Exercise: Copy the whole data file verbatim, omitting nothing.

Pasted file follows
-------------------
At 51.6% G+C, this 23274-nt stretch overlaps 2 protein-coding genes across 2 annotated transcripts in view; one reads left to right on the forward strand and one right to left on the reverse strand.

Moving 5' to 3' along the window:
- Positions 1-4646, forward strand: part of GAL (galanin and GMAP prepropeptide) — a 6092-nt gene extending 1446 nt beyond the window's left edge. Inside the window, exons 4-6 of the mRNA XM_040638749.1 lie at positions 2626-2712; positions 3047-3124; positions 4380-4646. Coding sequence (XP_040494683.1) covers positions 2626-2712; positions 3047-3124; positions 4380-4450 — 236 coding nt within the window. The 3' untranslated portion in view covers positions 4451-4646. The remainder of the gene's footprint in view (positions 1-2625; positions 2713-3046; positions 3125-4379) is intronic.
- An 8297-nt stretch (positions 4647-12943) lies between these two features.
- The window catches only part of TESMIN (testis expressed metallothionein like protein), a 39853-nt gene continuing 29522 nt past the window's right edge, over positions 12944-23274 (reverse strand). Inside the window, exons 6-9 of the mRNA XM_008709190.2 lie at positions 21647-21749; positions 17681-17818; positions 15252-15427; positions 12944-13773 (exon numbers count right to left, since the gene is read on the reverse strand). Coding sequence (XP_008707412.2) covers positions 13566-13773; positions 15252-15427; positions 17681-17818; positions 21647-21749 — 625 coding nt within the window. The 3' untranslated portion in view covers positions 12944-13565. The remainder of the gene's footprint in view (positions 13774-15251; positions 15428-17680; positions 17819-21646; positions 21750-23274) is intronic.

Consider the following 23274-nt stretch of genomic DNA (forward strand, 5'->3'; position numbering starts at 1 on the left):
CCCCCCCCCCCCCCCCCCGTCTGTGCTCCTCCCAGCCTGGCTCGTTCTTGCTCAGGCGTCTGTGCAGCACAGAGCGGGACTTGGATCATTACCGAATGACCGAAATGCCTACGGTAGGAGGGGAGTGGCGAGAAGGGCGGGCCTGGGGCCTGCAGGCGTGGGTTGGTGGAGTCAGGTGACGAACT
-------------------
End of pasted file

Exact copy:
At 51.6% G+C, this 23274-nt stretch overlaps 2 protein-coding genes across 2 annotated transcripts in view; one reads left to right on the forward strand and one right to left on the reverse strand.

Moving 5' to 3' along the window:
- Positions 1-4646, forward strand: part of GAL (galanin and GMAP prepropeptide) — a 6092-nt gene extending 1446 nt beyond the window's left edge. Inside the window, exons 4-6 of the mRNA XM_040638749.1 lie at positions 2626-2712; positions 3047-3124; positions 4380-4646. Coding sequence (XP_040494683.1) covers positions 2626-2712; positions 3047-3124; positions 4380-4450 — 236 coding nt within the window. The 3' untranslated portion in view covers positions 4451-4646. The remainder of the gene's footprint in view (positions 1-2625; positions 2713-3046; positions 3125-4379) is intronic.
- An 8297-nt stretch (positions 4647-12943) lies between these two features.
- The window catches only part of TESMIN (testis expressed metallothionein like protein), a 39853-nt gene continuing 29522 nt past the window's right edge, over positions 12944-23274 (reverse strand). Inside the window, exons 6-9 of the mRNA XM_008709190.2 lie at positions 21647-21749; positions 17681-17818; positions 15252-15427; positions 12944-13773 (exon numbers count right to left, since the gene is read on the reverse strand). Coding sequence (XP_008707412.2) covers positions 13566-13773; positions 15252-15427; positions 17681-17818; positions 21647-21749 — 625 coding nt within the window. The 3' untranslated portion in view covers positions 12944-13565. The remainder of the gene's footprint in view (positions 13774-15251; positions 15428-17680; positions 17819-21646; positions 21750-23274) is intronic.

Consider the following 23274-nt stretch of genomic DNA (forward strand, 5'->3'; position numbering starts at 1 on the left):
CCCCCCCCCCCCCCCCCCGTCTGTGCTCCTCCCAGCCTGGCTCGTTCTTGCTCAGGCGTCTGTGCAGCACAGAGCGGGACTTGGATCATTACCGAATGACCGAAATGCCTACGGTAGGAGGGGAGTGGCGAGAAGGGCGGGCCTGGGGCCTGCAGGCGTGGGTTGGTGGAGTCAGGTGACGAACT